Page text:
Living like a local… well, at least I’m trying to. I’ve been in Hong Kong for about a month and a half now, and I think I really am becoming one with the culture here. Although I’ve made friends with many international exchange students, I’ve also met many full-time, local, and non-local students and residents here. Some I’ve met through school and some I’ve met through church. Each individual has contributed to my time abroad, truly making this “big” place feel small and certainly helping make this place feel like home.
Last week I went to get hot pot with four wonderful women who live in Hong Kong. These ladies have become mentors to me, people I can call on or text who encourage me and include me in so many awesome things! If you don’t know what hot pot is, the best way I can describe it is Asian fondue, although maybe fondue is European hot pot (insert emoji with hands up and shrugging shoulders)? Regardless of which came first, I would say it’s equally delicious and probably quite unrelated. The place we went was called Nabe One. There is a buffet style counter with different vegetables, pastas, fish cakes, and some rice; a drink station with ice, a soda machine, tea (hot and iced), and coffee; a soft serve ice cream bar; and then the meat. So you pick your base to cook everything in. We chose a tomato based broth and a coconut milk and papaya base. We then were given plates of meat: pork, chicken, beef, you name it. Once the bases are boiling you place your food in them and wait for them to cook. The meat is sliced so thin that everything cooks fairly quickly. There also is a sauce bar where you can create your own sauce, my sauce was sesame paste, soy sauce, and chili sauce (Jon, if you’re reading this you might have died if you ate this, but the sesame paste was so delicious). This dinner was where I met one of my newest friends who lives in Hong Kong!
Something I would like to share which is quite random regarding my local living post, but every person you meet, you meet on purpose. I am convinces of this. Not only is networking important, but one person could lead to another who could lead to another. I also am convinced we are all connected in some way to every person in the world, but that would get us even more off topic. Anyway, keep in mind that every time you meet a new person there is a story that goes with that name.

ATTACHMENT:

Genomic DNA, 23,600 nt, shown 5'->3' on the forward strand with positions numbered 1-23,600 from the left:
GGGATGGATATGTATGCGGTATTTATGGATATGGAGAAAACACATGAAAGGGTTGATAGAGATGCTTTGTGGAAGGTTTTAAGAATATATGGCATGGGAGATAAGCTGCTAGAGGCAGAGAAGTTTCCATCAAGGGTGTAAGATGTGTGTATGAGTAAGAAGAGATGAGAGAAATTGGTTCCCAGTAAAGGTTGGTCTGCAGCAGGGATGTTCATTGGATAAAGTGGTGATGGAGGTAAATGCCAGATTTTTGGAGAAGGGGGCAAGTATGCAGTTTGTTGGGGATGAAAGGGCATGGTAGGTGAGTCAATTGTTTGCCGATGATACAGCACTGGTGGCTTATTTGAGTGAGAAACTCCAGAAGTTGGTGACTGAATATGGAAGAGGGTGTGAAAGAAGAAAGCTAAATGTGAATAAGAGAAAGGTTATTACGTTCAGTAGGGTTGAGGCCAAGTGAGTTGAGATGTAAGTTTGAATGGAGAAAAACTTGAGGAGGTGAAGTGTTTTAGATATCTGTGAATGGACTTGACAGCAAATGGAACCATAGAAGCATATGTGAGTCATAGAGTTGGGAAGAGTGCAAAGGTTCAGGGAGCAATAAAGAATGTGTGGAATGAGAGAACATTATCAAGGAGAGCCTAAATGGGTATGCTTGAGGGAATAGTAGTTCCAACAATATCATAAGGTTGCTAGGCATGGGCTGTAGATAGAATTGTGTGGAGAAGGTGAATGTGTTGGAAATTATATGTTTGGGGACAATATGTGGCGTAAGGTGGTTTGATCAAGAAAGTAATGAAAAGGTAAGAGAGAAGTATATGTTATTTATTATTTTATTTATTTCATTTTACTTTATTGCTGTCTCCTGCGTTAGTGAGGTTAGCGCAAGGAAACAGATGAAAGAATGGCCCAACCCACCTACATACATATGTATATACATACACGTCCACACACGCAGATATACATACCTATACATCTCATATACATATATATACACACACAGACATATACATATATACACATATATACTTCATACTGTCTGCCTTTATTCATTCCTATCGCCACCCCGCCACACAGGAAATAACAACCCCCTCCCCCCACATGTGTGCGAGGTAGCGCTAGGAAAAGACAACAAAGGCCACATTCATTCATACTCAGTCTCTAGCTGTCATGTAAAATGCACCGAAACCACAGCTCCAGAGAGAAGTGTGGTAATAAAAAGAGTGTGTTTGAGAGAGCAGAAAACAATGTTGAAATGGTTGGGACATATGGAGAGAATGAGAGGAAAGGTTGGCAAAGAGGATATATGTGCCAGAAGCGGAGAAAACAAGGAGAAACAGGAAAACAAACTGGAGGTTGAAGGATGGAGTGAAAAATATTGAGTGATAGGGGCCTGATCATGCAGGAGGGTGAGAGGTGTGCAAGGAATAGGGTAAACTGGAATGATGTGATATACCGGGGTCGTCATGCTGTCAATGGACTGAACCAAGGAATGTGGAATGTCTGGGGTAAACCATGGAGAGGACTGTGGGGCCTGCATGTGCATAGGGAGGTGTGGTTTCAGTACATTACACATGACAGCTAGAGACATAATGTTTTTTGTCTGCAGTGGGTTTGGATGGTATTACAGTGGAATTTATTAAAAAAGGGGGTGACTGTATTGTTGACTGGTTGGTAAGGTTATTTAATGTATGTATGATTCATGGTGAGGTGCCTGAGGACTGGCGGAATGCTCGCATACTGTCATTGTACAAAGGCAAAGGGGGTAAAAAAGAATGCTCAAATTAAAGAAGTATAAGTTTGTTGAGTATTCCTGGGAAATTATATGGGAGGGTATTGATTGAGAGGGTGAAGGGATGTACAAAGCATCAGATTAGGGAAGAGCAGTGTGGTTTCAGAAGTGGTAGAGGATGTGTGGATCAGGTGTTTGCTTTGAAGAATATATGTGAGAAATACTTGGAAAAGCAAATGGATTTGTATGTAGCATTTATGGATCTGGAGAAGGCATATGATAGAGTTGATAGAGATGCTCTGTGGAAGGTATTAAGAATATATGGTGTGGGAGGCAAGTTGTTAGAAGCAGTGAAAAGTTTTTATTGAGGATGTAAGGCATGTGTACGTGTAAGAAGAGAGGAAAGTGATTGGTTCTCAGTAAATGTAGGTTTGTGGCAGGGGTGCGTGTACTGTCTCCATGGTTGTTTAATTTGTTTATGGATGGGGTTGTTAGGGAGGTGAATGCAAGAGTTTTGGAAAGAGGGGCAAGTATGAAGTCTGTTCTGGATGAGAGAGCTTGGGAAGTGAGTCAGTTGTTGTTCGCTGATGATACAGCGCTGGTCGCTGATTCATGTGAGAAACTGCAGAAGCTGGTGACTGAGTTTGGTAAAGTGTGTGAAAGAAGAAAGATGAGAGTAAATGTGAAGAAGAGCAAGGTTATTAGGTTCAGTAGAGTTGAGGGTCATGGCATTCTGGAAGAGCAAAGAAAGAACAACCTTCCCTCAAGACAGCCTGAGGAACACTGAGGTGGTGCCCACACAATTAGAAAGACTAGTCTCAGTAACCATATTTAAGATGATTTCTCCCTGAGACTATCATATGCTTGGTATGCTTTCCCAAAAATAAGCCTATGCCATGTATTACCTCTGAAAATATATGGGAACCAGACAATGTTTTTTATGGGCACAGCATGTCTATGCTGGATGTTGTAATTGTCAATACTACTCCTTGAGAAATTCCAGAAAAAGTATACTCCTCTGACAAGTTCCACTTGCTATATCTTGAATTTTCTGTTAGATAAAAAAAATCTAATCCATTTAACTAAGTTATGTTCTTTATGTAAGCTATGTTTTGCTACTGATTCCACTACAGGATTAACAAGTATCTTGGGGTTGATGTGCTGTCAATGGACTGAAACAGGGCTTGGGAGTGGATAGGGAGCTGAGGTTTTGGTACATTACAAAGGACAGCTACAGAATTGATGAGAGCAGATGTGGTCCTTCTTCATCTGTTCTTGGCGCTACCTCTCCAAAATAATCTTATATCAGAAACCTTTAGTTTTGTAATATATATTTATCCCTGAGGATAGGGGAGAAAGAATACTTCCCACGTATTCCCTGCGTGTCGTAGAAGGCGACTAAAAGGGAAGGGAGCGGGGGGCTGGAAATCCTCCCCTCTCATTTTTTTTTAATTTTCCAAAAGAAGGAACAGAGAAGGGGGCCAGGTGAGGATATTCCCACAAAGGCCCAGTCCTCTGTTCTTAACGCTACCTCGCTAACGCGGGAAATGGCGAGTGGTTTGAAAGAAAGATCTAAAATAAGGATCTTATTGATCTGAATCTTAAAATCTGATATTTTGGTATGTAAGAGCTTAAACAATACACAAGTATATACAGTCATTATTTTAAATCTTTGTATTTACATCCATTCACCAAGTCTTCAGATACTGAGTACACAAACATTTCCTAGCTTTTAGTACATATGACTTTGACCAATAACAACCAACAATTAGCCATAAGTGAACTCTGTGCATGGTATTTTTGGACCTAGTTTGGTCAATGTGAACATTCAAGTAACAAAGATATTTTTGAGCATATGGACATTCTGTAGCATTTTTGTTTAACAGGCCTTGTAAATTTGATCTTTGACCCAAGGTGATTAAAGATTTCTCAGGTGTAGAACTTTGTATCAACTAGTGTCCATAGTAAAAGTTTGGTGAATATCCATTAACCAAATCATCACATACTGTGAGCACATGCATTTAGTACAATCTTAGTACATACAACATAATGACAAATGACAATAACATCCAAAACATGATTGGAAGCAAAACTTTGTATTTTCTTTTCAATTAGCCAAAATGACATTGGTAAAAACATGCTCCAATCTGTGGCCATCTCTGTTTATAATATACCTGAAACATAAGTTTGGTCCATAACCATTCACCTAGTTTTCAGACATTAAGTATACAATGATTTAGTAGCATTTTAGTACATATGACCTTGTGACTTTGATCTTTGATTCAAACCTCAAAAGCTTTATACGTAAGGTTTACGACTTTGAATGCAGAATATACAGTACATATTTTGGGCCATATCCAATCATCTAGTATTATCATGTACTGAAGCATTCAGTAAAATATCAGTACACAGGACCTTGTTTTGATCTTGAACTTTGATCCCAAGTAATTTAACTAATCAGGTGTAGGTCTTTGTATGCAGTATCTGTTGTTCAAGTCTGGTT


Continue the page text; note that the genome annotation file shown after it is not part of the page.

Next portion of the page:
Back to local living. On Monday, after class, I met my friend in TST (Tsim Sha Tsui) to take a walk on Avenue of the Stars. We actually met in Hung Hom which is a different stop, but it also is part of Avenue of the Stars. We met around 3:30 PM so I was expecting many people to be at work, but to my surprise there were so many people taking a walk along the harbor here. I guess in a city of 8 million people that shouldn’t be surprising. After walking around, we decided to take a ferry to Central from TST. It was only HK$3 each way, so we figured why not. Once we got to Central we grabbed a snack to eat at Shake Shack, even though this is an American restaurant, I had never been. 10/10 recommend the “That’s My Jam” concrete! IT WAS DELICIOUS!
We eventually made our way back to TST, walked around a bit, watched the skyline light up and watched some fishermen fish then headed towards Jordan. For dinner my friend took my to a fusion restaurant. They had Mexican food, Indian food, pizza, and Thai food. We got the butter chicken and lamb saagwala with white rice. Again, 10/10 would recommend.